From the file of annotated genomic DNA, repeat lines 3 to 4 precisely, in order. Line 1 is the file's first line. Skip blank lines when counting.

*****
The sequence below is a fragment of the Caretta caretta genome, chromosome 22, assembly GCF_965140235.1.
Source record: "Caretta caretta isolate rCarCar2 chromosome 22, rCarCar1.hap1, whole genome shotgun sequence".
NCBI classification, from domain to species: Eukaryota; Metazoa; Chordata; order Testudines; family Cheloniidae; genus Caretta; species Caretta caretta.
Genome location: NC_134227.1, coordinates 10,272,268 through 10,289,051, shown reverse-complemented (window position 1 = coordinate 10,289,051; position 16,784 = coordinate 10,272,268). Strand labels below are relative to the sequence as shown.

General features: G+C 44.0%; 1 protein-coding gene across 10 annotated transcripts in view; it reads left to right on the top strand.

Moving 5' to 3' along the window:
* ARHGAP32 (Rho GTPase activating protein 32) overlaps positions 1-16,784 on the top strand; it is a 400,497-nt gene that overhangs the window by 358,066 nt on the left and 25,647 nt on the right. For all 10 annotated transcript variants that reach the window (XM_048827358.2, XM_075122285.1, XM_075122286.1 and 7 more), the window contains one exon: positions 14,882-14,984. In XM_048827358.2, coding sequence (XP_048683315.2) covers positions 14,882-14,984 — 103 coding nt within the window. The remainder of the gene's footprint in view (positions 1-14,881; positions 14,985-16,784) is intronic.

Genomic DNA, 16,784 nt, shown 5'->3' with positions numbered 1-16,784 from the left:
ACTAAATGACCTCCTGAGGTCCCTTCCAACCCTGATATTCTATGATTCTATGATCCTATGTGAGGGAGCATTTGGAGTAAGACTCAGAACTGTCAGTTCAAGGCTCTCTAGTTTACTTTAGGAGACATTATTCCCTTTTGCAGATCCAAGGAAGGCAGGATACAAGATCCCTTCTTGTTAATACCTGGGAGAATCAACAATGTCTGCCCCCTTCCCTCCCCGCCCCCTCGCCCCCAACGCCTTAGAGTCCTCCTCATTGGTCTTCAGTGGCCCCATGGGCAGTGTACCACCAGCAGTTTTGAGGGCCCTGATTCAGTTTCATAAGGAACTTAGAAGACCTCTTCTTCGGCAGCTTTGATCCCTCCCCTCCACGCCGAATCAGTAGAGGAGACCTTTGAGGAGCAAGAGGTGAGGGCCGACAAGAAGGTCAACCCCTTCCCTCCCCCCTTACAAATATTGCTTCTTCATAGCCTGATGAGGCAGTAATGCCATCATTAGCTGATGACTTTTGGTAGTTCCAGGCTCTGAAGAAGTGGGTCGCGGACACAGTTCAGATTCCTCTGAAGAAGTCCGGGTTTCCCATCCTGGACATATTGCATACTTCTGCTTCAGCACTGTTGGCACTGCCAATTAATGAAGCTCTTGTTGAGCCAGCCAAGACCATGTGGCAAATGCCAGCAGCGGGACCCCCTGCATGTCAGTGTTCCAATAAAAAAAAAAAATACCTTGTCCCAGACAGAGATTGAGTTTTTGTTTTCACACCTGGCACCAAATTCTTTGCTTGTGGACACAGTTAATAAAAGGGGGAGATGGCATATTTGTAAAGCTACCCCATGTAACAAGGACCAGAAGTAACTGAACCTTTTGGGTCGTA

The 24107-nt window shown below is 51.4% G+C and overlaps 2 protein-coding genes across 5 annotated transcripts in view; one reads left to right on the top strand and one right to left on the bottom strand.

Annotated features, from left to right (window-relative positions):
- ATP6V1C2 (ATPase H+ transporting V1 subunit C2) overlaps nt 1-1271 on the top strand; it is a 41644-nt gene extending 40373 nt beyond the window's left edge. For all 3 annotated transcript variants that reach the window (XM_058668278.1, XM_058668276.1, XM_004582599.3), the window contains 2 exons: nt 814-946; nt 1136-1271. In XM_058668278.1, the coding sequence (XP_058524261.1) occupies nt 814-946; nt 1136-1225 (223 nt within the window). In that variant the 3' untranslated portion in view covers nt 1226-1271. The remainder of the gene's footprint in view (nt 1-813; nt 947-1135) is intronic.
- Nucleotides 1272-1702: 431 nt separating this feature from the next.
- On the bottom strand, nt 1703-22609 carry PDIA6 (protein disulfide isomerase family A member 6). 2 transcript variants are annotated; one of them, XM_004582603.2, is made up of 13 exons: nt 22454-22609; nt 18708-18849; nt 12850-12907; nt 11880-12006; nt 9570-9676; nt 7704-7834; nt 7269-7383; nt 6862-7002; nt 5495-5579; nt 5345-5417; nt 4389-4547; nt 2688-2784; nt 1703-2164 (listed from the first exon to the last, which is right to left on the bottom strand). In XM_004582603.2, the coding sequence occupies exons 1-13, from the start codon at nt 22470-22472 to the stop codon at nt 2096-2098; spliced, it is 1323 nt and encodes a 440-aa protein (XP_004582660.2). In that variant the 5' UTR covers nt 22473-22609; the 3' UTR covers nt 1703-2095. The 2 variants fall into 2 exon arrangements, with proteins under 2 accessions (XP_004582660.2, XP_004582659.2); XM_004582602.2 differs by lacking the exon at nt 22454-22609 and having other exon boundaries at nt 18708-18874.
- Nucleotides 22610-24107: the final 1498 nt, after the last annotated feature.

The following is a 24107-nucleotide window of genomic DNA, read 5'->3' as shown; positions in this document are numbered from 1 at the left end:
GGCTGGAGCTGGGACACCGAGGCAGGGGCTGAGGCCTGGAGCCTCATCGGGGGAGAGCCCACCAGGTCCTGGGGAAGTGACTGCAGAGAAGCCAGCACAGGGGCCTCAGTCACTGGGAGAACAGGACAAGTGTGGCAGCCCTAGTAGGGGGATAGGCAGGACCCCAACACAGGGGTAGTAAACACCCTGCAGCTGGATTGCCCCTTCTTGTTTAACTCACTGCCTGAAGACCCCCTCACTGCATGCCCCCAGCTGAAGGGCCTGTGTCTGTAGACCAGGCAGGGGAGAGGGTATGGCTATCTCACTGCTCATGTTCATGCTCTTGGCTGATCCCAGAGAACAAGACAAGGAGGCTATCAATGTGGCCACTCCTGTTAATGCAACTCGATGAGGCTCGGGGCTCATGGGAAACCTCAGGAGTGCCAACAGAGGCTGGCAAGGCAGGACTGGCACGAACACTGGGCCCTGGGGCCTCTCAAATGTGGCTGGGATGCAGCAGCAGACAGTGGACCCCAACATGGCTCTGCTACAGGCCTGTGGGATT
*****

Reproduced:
NCBI classification, from domain to species: Eukaryota; Metazoa; Chordata; order Testudines; family Cheloniidae; genus Caretta; species Caretta caretta.
Genome location: NC_134227.1, coordinates 10,272,268 through 10,289,051, shown reverse-complemented (window position 1 = coordinate 10,289,051; position 16,784 = coordinate 10,272,268). Strand labels below are relative to the sequence as shown.